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  • Tracey Bennett

How Weight Shaming Leads to Weight Gain

Updated: May 10, 2021

How many times have you heard ‘just eat less and move more’ as an answer to the escalating obesity crisis? Yet this kind of strategy advocates willpower and individual responsibility when all the research suggests that this is a far more complex issue; a powerful combination of biological, genetic and psychological components. A little shame is seen as a motivating factor to change one’s lifestyle as if people with a weight issue don’t already blame themselves.


Yet blaming and shaming is harmful to health and actually has the reverse effect as many people end up bingeing as a coping mechanism which only adds to their emotional distress. The advent of Covid-19 has only heightened weight shaming as excess weight is seen as a major risk factor for the virus. The message implies that it is your fault if you become ill or die.


The science indicates that weight stigma can activate physical and behavioural changes associated with increased weight gain. In a laboratory situation, participants who were subjected to weight shaming, experienced increased appetite and cortisol levels – a hormone associated with stress and weight gain. This was particularly prevalent in those who were or thought that they were overweight. These results have been replicated in several long-term studies; weight shaming leads to weight gain and a higher likelihood of obesity, irrespective of the participants' weight at the outset.


If losing weight and keeping it off was so easy then why is not a single country on track to reverse spiralling obesity rates?


Stacey had lost a lot of weight was complimented on her appearance by a male associate. She was totally appalled when she heard that when she used to come into the office her colleagues would laughingly mention that ‘Stacey has just rolled in’. This kind of discrimination is commonplace and blatantly implies that her previous weight was socially unacceptable. Often, discrimination can be far more subtle. Family and friends often don't intend any hurt, but even the wrong remark or look can intensify people’s guilt about their weight. Mary described the way her mother said her name every time she reached for a second helping was enough to shame her about her body shape and size. She had spent so many years struggling with her weight that to feel condemnation and blame on top, really impacted her emotional well-being. As a result, she would go home and binge in secret.


Often it is not until one loses weight that you realise the full extent of the discrimination. Unfortunately, most people will regain the weight and end up feeling even worse knowing how differently they were treated when they were slimmer.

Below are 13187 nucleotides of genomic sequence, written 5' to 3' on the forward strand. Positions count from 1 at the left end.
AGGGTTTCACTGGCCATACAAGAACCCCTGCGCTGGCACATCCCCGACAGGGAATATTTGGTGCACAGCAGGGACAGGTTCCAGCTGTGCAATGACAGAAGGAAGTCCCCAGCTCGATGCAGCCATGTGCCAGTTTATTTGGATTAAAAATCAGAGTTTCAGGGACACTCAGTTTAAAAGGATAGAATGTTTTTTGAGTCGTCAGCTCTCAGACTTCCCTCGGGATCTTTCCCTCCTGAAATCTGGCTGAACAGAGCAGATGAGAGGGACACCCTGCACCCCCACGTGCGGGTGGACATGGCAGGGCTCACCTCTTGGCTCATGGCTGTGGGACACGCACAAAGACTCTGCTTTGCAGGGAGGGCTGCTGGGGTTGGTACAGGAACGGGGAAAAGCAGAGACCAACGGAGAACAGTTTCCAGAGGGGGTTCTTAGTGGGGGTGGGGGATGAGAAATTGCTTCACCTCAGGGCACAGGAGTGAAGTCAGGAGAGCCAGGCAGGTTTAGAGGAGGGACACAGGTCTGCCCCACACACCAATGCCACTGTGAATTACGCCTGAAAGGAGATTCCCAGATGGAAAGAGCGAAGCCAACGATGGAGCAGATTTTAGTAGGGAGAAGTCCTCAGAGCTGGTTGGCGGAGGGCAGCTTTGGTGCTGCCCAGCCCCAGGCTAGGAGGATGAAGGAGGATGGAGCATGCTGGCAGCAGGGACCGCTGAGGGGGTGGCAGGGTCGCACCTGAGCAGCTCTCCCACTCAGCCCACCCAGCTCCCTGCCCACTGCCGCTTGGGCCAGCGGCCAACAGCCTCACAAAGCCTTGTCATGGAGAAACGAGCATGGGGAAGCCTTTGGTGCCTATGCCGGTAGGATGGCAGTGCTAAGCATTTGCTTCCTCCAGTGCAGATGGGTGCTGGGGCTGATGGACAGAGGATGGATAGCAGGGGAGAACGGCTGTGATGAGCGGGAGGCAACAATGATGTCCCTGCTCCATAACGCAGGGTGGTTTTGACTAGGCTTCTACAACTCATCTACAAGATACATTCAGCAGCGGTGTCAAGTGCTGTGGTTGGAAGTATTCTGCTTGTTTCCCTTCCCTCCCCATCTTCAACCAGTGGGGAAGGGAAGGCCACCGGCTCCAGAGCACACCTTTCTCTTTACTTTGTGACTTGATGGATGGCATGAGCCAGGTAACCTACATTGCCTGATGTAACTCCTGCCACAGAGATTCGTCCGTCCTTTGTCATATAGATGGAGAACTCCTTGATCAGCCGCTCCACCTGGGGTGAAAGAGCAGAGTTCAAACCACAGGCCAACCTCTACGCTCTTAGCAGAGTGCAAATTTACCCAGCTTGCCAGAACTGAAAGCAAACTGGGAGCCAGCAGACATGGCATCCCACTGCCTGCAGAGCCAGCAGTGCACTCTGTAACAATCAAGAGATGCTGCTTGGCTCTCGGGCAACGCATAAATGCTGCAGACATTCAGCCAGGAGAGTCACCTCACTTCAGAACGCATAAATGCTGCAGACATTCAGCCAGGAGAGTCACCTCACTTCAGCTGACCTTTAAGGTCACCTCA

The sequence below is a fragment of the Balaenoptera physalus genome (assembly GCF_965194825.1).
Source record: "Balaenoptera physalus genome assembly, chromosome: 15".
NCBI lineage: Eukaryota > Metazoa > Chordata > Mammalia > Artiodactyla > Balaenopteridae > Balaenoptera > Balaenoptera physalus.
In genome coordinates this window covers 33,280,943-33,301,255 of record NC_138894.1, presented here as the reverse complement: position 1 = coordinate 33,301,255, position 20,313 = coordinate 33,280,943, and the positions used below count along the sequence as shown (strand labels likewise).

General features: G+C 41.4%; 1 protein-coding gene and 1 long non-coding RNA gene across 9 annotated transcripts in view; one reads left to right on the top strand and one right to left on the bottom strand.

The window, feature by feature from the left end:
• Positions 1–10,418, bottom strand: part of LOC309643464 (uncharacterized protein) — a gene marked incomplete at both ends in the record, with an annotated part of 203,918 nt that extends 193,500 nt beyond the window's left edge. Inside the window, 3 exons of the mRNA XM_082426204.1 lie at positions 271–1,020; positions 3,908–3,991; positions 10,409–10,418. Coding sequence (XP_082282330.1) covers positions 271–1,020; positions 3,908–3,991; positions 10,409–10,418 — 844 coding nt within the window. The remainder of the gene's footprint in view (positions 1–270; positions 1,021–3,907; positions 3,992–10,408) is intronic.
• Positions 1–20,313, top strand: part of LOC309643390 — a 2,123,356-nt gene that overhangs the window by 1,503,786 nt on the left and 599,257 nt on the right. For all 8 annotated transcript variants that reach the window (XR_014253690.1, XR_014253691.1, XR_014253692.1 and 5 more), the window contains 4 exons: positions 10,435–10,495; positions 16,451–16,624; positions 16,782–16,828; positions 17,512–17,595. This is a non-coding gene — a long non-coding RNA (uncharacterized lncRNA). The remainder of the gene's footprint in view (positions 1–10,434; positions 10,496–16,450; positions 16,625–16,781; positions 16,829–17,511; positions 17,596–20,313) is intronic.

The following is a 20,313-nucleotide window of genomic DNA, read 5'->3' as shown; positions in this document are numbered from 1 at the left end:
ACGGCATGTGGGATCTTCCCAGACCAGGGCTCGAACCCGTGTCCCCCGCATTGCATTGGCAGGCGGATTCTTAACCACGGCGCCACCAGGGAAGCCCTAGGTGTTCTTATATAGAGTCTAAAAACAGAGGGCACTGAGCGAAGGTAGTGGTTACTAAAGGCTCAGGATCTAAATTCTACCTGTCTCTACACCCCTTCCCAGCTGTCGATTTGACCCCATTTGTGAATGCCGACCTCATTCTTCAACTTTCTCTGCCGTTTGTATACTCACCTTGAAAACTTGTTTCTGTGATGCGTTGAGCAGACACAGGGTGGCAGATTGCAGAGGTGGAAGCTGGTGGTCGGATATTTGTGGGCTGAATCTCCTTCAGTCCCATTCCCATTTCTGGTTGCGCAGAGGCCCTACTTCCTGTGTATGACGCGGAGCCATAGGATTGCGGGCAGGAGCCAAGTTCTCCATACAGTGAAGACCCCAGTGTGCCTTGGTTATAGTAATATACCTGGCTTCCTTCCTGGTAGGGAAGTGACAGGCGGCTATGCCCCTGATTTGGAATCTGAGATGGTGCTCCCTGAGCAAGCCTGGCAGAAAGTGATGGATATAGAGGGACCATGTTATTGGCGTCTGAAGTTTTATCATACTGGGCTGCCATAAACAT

Weight stigma has been particularly prevalent in a health setting. Health professionals often attribute blame and trivialise peoples’ weight concerns – "all you need to do is stop eating junk food and exercise more". This kind of bias has led to harmful health consequences. For example, higher BMI adults were found to be given less time and treated with less respect than those with a ‘normal’ BMI by their doctors. As a result, patients became more reluctant to seek appropriate treatment - whatever their ailment.


Too many weight loss interventions neglect the underlying psychological causes of emotional eating. The initiatives can be counterproductive as they reinforce body dissatisfaction and feeling bad about yourself is more likely to lead to comfort eating and weight gain.


Research has shown that a key source of weight stigma is in the community - either through peoples’ body language or negative verbal interactions. For example, strangers' insults in the street using unacceptable stereotypes such as ‘fat’ or ‘lazy’ or being treated as worthless in shops. Often it was the judgmental looks which created a feeling of discomfort.


As long as the general consensus remains that excess weight is a matter of personal responsibility, weight stigma will be allowed to flourish and obesity levels will continue to rise. However, this predominant message does not reflect the real picture as aside from the contributing factors already mentioned, we are living in an obesogenic environment. Tempting foods are readily available, portion sizes have doubled and we move less due to technological advances.


The Government proposes ‘A call to action’ to take steps to move towards a healthier weight. Yet by failing to address the social stigma of weight shaming they are ignoring the importance of psychological well-being – a fundamental step in helping people with weight issues. We should be focusing on good health for everybody and not on achieving an ideal weight. We need to be aware of how our behaviour and language may impact on other people and offer support and understanding rather than judgment.


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